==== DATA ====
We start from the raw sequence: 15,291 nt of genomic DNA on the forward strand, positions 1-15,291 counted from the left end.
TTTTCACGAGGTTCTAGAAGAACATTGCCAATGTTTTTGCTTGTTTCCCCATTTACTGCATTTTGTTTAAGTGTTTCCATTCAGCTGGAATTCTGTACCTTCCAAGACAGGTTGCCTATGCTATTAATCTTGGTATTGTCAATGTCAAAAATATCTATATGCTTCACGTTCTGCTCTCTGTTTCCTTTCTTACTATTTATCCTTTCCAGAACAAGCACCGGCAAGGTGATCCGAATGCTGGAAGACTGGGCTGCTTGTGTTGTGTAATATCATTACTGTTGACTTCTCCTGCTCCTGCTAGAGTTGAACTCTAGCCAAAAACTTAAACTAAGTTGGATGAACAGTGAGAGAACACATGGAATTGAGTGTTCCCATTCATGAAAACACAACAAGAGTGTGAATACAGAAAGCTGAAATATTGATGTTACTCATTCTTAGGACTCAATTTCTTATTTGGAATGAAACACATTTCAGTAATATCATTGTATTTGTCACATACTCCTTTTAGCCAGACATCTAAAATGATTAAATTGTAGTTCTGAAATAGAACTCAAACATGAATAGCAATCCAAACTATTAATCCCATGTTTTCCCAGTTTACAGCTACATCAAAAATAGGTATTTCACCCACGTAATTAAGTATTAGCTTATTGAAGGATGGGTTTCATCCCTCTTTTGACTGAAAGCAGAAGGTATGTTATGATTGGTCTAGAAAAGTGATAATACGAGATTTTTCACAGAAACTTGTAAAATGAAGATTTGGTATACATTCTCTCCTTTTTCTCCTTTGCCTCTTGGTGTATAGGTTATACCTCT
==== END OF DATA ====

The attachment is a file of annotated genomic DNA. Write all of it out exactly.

We start from the raw sequence: 15,291 nt of genomic DNA on the forward strand, positions 1-15,291 counted from the left end.
TTTTCACGAGGTTCTAGAAGAACATTGCCAATGTTTTTGCTTGTTTCCCCATTTACTGCATTTTGTTTAAGTGTTTCCATTCAGCTGGAATTCTGTACCTTCCAAGACAGGTTGCCTATGCTATTAATCTTGGTATTGTCAATGTCAAAAATATCTATATGCTTCACGTTCTGCTCTCTGTTTCCTTTCTTACTATTTATCCTTTCCAGAACAAGCACCGGCAAGGTGATCCGAATGCTGGAAGACTGGGCTGCTTGTGTTGTGTAATATCATTACTGTTGACTTCTCCTGCTCCTGCTAGAGTTGAACTCTAGCCAAAAACTTAAACTAAGTTGGATGAACAGTGAGAGAACACATGGAATTGAGTGTTCCCATTCATGAAAACACAACAAGAGTGTGAATACAGAAAGCTGAAATATTGATGTTACTCATTCTTAGGACTCAATTTCTTATTTGGAATGAAACACATTTCAGTAATATCATTGTATTTGTCACATACTCCTTTTAGCCAGACATCTAAAATGATTAAATTGTAGTTCTGAAATAGAACTCAAACATGAATAGCAATCCAAACTATTAATCCCATGTTTTCCCAGTTTACAGCTACATCAAAAATAGGTATTTCACCCACGTAATTAAGTATTAGCTTATTGAAGGATGGGTTTCATCCCTCTTTTGACTGAAAGCAGAAGGTATGTTATGATTGGTCTAGAAAAGTGATAATACGAGATTTTTCACAGAAACTTGTAAAATGAAGATTTGGTATACATTCTCTCCTTTTTCTCCTTTGCCTCTTGGTGTATAGGTTATACCTCT